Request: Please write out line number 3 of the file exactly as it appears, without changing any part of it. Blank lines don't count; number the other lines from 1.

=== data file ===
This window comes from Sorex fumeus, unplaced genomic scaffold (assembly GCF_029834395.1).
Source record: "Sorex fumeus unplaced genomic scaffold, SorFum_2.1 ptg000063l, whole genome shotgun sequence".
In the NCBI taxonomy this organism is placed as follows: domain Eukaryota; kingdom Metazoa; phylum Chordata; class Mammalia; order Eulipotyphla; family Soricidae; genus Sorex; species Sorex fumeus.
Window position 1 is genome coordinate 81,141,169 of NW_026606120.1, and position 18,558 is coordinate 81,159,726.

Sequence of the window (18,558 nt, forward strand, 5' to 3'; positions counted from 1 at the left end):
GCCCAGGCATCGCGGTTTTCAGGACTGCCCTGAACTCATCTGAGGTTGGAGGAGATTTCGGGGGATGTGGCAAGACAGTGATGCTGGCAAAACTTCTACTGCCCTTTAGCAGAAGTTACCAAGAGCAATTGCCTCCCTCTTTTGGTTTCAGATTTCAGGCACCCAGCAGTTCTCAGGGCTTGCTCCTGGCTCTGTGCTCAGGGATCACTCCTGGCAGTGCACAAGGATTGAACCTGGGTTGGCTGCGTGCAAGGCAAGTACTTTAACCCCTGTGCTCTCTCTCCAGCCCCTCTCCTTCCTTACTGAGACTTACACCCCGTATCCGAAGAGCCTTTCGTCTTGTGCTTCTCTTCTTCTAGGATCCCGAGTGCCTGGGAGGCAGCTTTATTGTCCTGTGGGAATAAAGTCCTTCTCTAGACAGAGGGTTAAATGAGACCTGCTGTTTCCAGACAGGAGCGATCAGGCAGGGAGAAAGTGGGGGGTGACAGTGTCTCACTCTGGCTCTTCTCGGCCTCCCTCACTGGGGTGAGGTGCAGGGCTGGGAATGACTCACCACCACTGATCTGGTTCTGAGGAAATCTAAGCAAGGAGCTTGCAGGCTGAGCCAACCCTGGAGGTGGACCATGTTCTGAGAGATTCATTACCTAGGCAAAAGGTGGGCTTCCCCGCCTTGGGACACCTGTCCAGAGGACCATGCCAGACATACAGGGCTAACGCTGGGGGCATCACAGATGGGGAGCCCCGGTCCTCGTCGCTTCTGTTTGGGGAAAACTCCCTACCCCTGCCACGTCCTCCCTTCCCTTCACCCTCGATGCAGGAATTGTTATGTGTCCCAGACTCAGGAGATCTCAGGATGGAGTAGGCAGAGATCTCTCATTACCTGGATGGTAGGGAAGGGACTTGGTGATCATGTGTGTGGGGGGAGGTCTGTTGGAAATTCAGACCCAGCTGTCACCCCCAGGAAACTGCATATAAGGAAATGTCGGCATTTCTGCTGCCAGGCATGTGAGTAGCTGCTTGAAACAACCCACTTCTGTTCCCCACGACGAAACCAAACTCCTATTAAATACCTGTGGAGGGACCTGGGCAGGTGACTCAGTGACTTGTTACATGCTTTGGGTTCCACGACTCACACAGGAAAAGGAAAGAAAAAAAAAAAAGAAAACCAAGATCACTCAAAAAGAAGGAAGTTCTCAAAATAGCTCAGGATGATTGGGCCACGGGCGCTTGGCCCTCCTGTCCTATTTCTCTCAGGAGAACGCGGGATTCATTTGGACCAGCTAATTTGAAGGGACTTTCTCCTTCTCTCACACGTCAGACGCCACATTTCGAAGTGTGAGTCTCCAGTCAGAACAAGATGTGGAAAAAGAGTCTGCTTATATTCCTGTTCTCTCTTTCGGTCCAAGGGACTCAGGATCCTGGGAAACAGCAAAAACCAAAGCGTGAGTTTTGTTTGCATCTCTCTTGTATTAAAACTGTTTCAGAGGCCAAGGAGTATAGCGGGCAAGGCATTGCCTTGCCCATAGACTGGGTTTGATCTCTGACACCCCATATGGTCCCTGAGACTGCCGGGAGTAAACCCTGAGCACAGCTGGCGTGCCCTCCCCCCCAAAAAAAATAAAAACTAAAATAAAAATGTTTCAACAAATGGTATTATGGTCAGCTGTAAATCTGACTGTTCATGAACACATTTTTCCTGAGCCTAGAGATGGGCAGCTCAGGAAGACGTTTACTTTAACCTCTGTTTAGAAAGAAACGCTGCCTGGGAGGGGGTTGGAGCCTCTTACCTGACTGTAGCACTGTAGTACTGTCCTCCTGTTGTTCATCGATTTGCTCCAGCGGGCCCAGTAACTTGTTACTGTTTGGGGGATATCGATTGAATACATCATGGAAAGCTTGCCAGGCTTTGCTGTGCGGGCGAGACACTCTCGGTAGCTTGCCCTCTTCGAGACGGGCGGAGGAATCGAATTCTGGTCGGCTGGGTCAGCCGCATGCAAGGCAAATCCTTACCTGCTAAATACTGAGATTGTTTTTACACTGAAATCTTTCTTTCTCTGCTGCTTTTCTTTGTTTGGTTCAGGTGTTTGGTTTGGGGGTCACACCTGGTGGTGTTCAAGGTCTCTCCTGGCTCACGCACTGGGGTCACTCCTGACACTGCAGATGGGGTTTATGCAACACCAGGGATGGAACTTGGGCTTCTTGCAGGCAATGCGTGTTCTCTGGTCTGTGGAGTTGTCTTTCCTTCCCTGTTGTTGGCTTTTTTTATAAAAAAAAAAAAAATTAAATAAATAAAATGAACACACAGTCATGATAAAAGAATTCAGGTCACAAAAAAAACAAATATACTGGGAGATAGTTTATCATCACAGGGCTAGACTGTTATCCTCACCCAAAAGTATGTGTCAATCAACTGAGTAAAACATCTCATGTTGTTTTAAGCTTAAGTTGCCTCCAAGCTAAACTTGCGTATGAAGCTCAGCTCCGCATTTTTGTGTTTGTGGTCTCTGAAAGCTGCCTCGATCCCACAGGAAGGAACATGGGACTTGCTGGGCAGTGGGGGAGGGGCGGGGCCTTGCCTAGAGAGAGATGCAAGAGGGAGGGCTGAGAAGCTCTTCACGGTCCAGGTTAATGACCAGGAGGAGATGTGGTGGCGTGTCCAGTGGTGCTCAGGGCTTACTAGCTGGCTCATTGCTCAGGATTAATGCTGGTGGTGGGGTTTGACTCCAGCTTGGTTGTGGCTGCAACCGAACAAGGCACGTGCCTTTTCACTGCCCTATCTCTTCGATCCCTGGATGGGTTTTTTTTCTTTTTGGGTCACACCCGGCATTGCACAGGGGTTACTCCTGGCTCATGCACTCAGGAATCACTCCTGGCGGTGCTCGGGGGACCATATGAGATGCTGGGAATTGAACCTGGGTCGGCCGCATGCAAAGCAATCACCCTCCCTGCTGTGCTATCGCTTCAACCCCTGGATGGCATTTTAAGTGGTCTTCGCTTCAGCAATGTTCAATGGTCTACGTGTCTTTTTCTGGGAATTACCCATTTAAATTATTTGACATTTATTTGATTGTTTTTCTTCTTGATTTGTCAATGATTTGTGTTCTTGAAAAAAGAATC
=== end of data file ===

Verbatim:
In the NCBI taxonomy this organism is placed as follows: domain Eukaryota; kingdom Metazoa; phylum Chordata; class Mammalia; order Eulipotyphla; family Soricidae; genus Sorex; species Sorex fumeus.